21. 1 point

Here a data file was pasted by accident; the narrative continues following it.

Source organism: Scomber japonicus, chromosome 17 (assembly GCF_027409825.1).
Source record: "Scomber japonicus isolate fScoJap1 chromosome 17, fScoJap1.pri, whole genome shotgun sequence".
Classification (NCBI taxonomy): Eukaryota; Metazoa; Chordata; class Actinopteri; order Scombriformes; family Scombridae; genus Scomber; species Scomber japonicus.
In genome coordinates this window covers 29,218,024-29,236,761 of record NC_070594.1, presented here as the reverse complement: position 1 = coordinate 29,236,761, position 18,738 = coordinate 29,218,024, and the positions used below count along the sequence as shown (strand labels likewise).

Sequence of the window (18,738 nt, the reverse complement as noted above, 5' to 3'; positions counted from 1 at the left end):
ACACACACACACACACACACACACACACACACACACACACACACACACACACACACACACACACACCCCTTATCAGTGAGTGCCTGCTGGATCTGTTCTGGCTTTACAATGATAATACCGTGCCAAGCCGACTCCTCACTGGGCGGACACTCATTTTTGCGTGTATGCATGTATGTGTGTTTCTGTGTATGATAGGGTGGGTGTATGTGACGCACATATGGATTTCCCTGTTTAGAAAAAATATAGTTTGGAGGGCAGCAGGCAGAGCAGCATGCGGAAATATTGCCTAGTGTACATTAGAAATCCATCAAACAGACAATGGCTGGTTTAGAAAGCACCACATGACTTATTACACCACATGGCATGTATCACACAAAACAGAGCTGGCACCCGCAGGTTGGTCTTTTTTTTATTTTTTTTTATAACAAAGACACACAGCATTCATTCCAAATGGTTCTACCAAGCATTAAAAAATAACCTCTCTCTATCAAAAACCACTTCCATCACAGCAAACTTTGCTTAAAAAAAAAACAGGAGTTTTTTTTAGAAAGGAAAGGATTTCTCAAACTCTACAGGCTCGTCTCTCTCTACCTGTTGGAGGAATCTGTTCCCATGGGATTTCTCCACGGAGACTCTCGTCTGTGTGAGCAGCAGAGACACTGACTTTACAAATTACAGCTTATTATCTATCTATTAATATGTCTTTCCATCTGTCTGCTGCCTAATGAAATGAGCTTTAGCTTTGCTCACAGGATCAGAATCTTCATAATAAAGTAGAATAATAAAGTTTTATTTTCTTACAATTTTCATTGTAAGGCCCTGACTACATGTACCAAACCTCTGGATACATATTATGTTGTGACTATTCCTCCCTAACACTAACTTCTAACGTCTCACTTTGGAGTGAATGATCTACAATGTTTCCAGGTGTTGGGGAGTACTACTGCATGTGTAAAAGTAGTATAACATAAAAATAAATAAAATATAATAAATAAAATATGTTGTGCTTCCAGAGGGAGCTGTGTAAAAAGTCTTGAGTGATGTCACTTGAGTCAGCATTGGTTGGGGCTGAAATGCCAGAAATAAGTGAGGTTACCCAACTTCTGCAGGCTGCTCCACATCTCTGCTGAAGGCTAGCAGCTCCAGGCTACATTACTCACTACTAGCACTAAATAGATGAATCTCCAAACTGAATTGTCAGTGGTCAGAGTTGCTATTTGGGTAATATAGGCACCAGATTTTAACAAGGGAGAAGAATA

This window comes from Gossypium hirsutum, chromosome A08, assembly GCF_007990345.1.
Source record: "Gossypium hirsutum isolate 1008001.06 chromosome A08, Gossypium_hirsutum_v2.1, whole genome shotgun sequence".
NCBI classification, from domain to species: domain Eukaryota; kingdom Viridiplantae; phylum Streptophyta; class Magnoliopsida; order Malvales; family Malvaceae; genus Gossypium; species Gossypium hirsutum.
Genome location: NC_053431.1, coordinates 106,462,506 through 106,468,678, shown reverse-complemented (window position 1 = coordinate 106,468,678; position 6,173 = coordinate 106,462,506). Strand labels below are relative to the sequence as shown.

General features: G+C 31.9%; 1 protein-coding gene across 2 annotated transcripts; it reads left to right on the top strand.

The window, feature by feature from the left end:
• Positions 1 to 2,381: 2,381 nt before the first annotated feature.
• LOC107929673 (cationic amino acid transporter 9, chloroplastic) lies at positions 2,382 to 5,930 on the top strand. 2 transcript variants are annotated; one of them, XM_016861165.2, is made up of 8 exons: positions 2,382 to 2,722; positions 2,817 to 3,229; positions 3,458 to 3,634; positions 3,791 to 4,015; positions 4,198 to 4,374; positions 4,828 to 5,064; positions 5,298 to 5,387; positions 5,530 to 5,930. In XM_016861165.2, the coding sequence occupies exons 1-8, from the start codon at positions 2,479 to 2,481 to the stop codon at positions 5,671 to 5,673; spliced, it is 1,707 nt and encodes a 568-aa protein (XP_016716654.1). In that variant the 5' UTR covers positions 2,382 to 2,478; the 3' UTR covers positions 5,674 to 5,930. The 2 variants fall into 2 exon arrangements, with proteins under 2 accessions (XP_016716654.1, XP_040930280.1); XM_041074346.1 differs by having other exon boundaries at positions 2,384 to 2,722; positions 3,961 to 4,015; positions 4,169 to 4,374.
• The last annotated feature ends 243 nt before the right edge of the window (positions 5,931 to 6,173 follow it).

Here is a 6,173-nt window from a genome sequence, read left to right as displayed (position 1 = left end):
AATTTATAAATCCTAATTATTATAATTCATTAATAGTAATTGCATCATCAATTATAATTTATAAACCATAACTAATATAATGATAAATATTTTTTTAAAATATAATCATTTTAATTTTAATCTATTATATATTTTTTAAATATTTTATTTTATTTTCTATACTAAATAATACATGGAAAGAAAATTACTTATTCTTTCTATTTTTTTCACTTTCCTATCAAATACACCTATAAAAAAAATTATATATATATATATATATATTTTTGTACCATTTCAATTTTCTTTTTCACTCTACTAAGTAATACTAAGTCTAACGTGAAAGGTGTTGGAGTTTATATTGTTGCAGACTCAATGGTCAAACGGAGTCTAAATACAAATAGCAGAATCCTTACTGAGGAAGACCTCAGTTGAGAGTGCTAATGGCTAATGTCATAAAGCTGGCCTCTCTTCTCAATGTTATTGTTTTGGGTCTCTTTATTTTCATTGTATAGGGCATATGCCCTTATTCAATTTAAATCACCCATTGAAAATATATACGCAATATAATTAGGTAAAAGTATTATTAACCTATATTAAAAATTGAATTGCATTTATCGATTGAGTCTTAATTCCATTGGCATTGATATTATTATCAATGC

In Part 1 of this series we created our new LAB, we got the System Center 2012 Configuration Manager ISO and extracted it, then copied it to our Active Directory server. We then created the System Management container in AD, delegated permissions to the container, extended the Schema for Configuration Manager. We then opened TCP ports 1433 and 4022 for SQL replication between sites, installed some prerequisites like .NET Framework 4.0, added some features and then downloaded and installed SQL Server 2008 R2 SP1 CU6. We then configured SQL Server using SQL Server Management Studio for security and memory configurations prior to running the Configuration Manager 2012 setup to assess server readiness. Finally we installed a central administration site (CAS). In Part 2 we setup our Primary server with SQL Server 2008 R2 SP1 CU6. We then installed Configuration Manager 2012 on our primary server (P01) and verified that it was replicating to our central administration site (CAS) server. Then we configured Discovery methods for our Hierarchy and then configure Boundaries and Boundary Groups. In Part 3 we configured Discovery methods and configured boundaries and created a boundary group, we then configured them for Automatic Site Assignment and Content Location. In Part 4 we added the Application Catalog roles to our Hierarchy. We then configured Custom Client Device Settings and then deployed those settings to the All Systems collection on site P01. After that we created Custom Client User Settings and deployed them to the All Users collection in order to allow users to define their own User and Device affinity settings. In Part 5 we installed the WSUS server role (it is required for the Software Update Point role). We then installed the Software Update Point role on our CAS and Primary servers and we configured the SUP to support ConfigMgr Client Agent deployment which is a recommended Best Practice method of deploying the Configuration Manager Client Agent. In Part 6 we prepared our server for the Endpoint Protection Point role, and installed that role before configuring custom client device settings and custom antimalware policies. We then deployed those custom client device settings and custom antimalware policies to our newly created Endpoint Protection collections. Now we will add operating system deployment ability to our hierarchy, starting by adding Windows 7 X64. We will use the Build and Capture process to capture a WIM image which we can later deploy to targetted computers using network boot (PXE). PXE boot requires specific settings on our distribution points and the boot images used to deliver the operating system WIM images must also be enabled for PXE support. To get an overview of the Operating System Deployment process please review the following on Technet, and to see what's new is Operating System Deployment in Configuration Manager please see the following from Technet. Step 1. Enable PXE support on the distribution point Perform the following on the CAS server as SMSadmin In the ConfigMgr console, click on Administration, Site Configuration, Servers and Site System Roles, select our Primary Server (P01) as it is the site server hosting our distribution point role. double click on the Distribution Point role listed, select the PXE tab and place a checkmark in Enable PXE support for Clients, answer Yes when prompted about firewall ports (UDP ports 67, 68, 69 and 4011 ). next place a checkmark in the following options Allow this distribution point to respond to incoming PXE requests Enable unknown computer support Require a password when computers use PXE These options allow this distribution point to respond to incoming PXE requests and allow unknown computers to be supported, this is important as it allows you to do bare-metal deployments on unknown computers. That said, you should always think about the what-if scenarios, what-if someone PXE boots their computer by accident and sees the F12 menu, do you want them to automatically gain access to any deployed task sequences or protect yourself from possible damage, if in doubt, enable the password option for added security. When you choose to enable unknown computer support, you'll get a warning popup about required task sequences, take note of the warning and add a PXE password. Adding the PXE password does not prevent systems from being imaged but it does provide one additional layer of protection to stop systems getting imaged by unauthorised users. In addition, if you plan on using User Device Affinity select your UDA settings from the drop down menu. Note: If you want to do Zero Touch deployments then having a PXE password will involve someone having to be present at the computer in order to enter the password (in other words it won't be zero touch anymore...). Having this PXE password prompt is for your security, you do not want to be the one who has to explain to your CTO that all your servers have been imaged with Windows 7. By clicking on Apply you will add PXE support to the distribution point on the Primary server P01. If windows deployment services are not installed on the primary server then that service will be automatically added to that server as part of this configuration. If you have a primary server with multiple partitions and want the windows deployment services RemoteInstall folder to be on a specific drive then you'll need to manually install it prior to enabling this option. Tip: Monitor distrmgr.log on the P01 server to review installation of windows deployment services to support PXE boot on the distribution point on P01. See the screenshot below. Step 2. Distribute both boot images Perform the following on the CAS server as SMSadmin PXE support requires boot images on our distribution points, therefore we need both of our boot images distributed to the distribution points. On the CAS browse to the Software Library workspace, expand Operating System Deployment and locate the boot images. Right click on the X64 boot image and select Distribute Content. the Distribute Content wizard appears click Next and in the drop down Add menu select Distribution Point, select the distribution point listed (P01) continue through the Distribute Content wizard to completion. You can review the distrmgr.log file on CAS to see where it mentions that it is sending the boot image to our Primary server. Note: Don't forget to repeat the above process for both the 32 bit and 64 bit boot images, we need both Architecture boot images (x86 and x64) distributed to our distribution points. Step 3. Enable PXE support on both boot images Perform the following on the CAS server as SMSadmin In order for our computers to boot over the network we must also enable PXE boot support on our boot images. Failure to do so will mean that windows deployment services (which answers the initial PXE requests from the client computers) will fail to find any boot images and PXE boot will fail. On the CAS browse to the Software Library workspace, expand Operating System Deployment and locate the boot images. Right click on the X64 boot image and select properties. Select the Data Source tab and enable the following option Deploy this boot image from the PXE service point. while you are there, select the Customization tab and enable command prompt support (this gives us the ability to troubleshoot deploying images by pressing F8 during deployment, having this functionality will bring up a command prompt once the F8 key is detected, this will allow you to browse the computer in question and locate the SMSTS log files for troubleshooting.) Click Apply when ready, and answer Yes to the distribute images prompt. you will see an update distribution points wizard appear, click Next through the wizard until completion. This takes some time to complete, therefore give yourself some time to complete this task. Note: Don't forget to repeat the above process for the both the 32 bit boot image and the 64 bit boot image. We need both Architecture boot images (x86 and x64) distributed to our distribution points with the PXE options enabled on them. Tip: you can open the SMSProv.log file in CMTrace to review the progress of the boot image changes being made, infact in that log file you can even see that the CMtrace tool itself is now being copied into our boot images by default. Step 4. Enable the Network Access Account. Perform the following on the CAS server as SMSadmin The Network access account is needed during operating system deployment in WinPE to access content on the network which is referenced by the task sequence. This account might also be used during operating system deployment when the computer installing the operating system does not yet have a computer account on the domain. In the ConfigMgr console, select Site Configuration, then click on Sites and right click on our Primary site P01, choose Configure Site Components, Software Distribution (alternatively in the ribbon click on Settings, Configure Site Components, Software Distribution) Click on the Network Access Account tab to specify your Network Access Account user, choose new user, input the user credentials and test the connection (point it to the primary server as a connection test as that's where it will be getting content from) click apply and you are done. Step 5. Add the Windows 7 X64 operating system Perform the following on the CAS server as SMSadmin In System Center 2012 Configuration Manager RTM we use the Setup.exe method of deploying Windows which involves using the entire operating system image media (operating system installer). There are changes to this method in Service Pack 1, however this guide was written when RTM was the only version available, if you are using SP1 then read this post. In this step we will use the Build and Capture process based on an operating system installer image (Setup.exe), this is applicable for Configuration Manager 2012 RTM. In the Operating System Deployment section of the Software Library workspace, select Operating System Installers and right click, choose Add Operating System Installer point to the path where you have previously extracted your Windows 7 X64 files (I mounted the en_windows_7_enterprise_with_sp1_x64_dvd_u_677651.iso and extracted it to \\cas\sources\os\OS_Media\Windows7x64SP1) fill in some details about the image and click next through to completion of the wizard. Step 6. Distribute the Windows 7 X64 operating system Perform the following on the CAS server as SMSadmin In order to access any content it needs to be on a distribution point (which is essentially a network share). Right click on our newly added Operating System installer image and choose Distribute Content, add the P01 distribution point in the Add drop down menu, and continue through the wizard until completion Step 7. Create some folders and collections Perform the following on the CAS server as SMSadmin In order to simplify our operating system deployment process we will create some folders and collections in the following format, one Folder with two or more collections limited to All Systems within. Operating System Deployment (Folder) |___Windows 7 (Folder) |__________________Build Windows 7 (Collection) |__________________Deploy Windows 7 (Collection) The collections do not need any membership queries and will be empty, below is a sample of what to create in Assets and Compliance workspace, Device Collections. You can create them all manually in a couple of minutes or use a powershell script. In Addition to the above, browse to Software Library, Operating System Deployment and select the Task Sequences node, create a similar set of Folder names to further categorize your task sequences, this is optional but recommended as it will make it easier to work with task sequences in the future. Step 8. Create a Build and Capture Task Sequence Perform the following on the CAS server as SMSadmin Navigate to the Windows 7 Build folder in Task Sequences and Right click, choose Create Task Sequence choose Build and Capture a reference operating system from the choices fill in some details about the image, make sure to select a 64 bit boot image when build and capturing a 64 bit image, it is fine to deploy a 64 bit boot image with a 32 bit boot image but for the capture process you need to select a 64 bit boot image. for the Install Windows step, select our previously added operating system installer image and specify a local administrator password Note: [update] if you are completing this guide using Configuration Manager 2012 SP1 then this option is not available, instead, select the WIM file from a previously captured WIM image or point to the Install.WIM file on the Windows media. Please see this post for details for the Configure Network step, choose Workgroup and enter a workgroup name for the Install Configuration Manager step select the built in Configuration Manager client package, for installation properties fill in the FQDN of our primary site so that it knows where the Management Point is if you want to install applications or windows updates. SMSMP=P01.server2008r2.lab.local Tip: you could create a Configuration Manager Client Package from Defintion if you want to have control over the abilit to access this content directly from a distribution point. The built in package does not give you this flexibility as all options are greyed out. however in this example we will not be installing any windows updates or applications until later in the series, so go ahead and click through the next three screens without selecting anything Install Software Updates Install Applications System Preparation and then fill in some properties about the image you are about to capture At this point you are ready to PXE boot your computer. fill in the Capture image settings and make sure that the user specified has appropriate access to the share specified otherwise the capture will fail continue the wizard through to completion. Step 8a. Edit the task sequence Tip: The steps below are for Configuration Manager 2012 SP1 and later otherwise Windows may install on D: Edit the task sequence by right clicking and choose Edit Note: make sure the step occurs before the Apply Operating System Step The step should be a Set Task Sequence Variable step called Set OSDPreserveDriveLetter and set the variable OSDPreserveDriveLetter to false as in the screenshot below when done editing, click Apply and Ok to close the Task Sequence Step 9. Deploy the Task Sequence Perform the following on the CAS server as SMSadmin Locate our newly created task sequence, right click and choose Deploy select the Build Windows 7 collection and click ok to the message (we will add our client in the next step) for Deployment Settings keep the deployment as Available (optional) and make sure to select Make available to boot media and PXE, that makes it three places that you need to select a PXE option:- * on the PXE tab of the distribution point properties * on the Data Source tab of the boot image *on the Deployment Settings of the task sequence deployment continue through the rest of the task sequence deployment wizard until completion. Step 10. Import computer into the Build Windows 7 collection Perform the following on the CAS server as SMSadmin Next you need to import a computer into our Build Windows 7 collection so that it will have the Build Windows 7 task sequence made available to it. To do this click on devices in Assets and Compliance, and in the ribbon click on Import Computer Information. select the second option, import single computer enter the name and MAC address for this computer (for name you can call it whatever you want, for MAC address use the MAC address of the Network card used to PXE boot the computer.) review your data in the Data Preview for the Choose Target Collection step enter the Build Windows 7 collection and then click through the rest of the wizard until completion. The above creates a Direct Membership query in the membership rules tab of the Build Windows 7 collection. Refresh the collection so that you can see the imported computer before continuing, if it doesnt appear ty to update membership then refresh. . Step 11. PXE boot our computer Perform the following on the virtual machine used for build an capture On your virtual machine, PXE boot and you should see the standard F12 menu for PXE boot. You did set the network card as the first boot device didn't you ? ;-) If you don't see any PXE messages then check bios boot order on your Virtual Machine (use Legacy Network cards in HyperV) and reveiw the SMSPXE.LOG. Tip: To troubleshoot PXE issues open the SMSPXE.log file located on D:\Program Files\SMS_CCM\SMSPXE.LOG on your Primary server P01 using CMTrace to get a live scrolling view of whats happening. Notice that the PXE boot screen gives you a lof of information which can help with your troubleshooting, such as the Client IP address and ip address of your DHCP server. Press F12 when prompted... enter your PXE password select your Build and Capture Task sequence and off it goes, time for a well deserved break while Configuration Manager automatically does it's thing and captures your master Windows 7 image. Tip: if you want your Organization name listed instead of IT Organization change it in Computer Agent section of the Default Client Device Settings. and that's it, the image gets deployed too our virtual machine and finally captured to our network share that we specified in the task sequence in a later part of this series we will deploy the captured image using a separate task sequence, and customize it to work with different hardware, add some applications and windows updates. In the next part, we will learn how to Deploy Applications